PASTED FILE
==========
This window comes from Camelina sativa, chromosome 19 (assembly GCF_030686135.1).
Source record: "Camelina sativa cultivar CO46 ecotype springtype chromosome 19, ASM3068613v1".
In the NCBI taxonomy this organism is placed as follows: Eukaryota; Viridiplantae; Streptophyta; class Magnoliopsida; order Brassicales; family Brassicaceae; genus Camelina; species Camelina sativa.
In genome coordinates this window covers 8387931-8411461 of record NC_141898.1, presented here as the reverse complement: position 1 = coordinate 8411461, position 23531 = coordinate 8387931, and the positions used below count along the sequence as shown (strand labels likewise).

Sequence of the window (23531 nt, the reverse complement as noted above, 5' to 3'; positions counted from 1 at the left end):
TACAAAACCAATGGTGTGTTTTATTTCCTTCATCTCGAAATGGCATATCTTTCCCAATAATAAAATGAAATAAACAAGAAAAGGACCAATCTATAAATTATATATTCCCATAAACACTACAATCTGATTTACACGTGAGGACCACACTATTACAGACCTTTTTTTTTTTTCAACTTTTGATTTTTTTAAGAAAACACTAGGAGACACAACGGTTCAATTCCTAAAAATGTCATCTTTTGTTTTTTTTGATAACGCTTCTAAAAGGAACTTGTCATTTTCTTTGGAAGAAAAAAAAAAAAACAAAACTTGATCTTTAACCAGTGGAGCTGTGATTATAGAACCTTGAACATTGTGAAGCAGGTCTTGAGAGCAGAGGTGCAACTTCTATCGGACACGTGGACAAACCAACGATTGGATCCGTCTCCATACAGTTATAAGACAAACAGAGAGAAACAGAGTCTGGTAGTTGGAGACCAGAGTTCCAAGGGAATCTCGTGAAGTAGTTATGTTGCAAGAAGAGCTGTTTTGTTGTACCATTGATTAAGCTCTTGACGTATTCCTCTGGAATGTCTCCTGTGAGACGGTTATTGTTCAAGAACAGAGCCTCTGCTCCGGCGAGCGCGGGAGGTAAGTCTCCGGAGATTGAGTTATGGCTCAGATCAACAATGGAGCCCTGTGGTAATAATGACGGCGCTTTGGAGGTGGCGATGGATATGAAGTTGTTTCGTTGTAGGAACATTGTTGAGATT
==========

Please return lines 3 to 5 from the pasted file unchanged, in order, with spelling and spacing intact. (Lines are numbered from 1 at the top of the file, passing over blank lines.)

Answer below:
In the NCBI taxonomy this organism is placed as follows: Eukaryota; Viridiplantae; Streptophyta; class Magnoliopsida; order Brassicales; family Brassicaceae; genus Camelina; species Camelina sativa.
In genome coordinates this window covers 8387931-8411461 of record NC_141898.1, presented here as the reverse complement: position 1 = coordinate 8411461, position 23531 = coordinate 8387931, and the positions used below count along the sequence as shown (strand labels likewise).

Sequence of the window (23531 nt, the reverse complement as noted above, 5' to 3'; positions counted from 1 at the left end):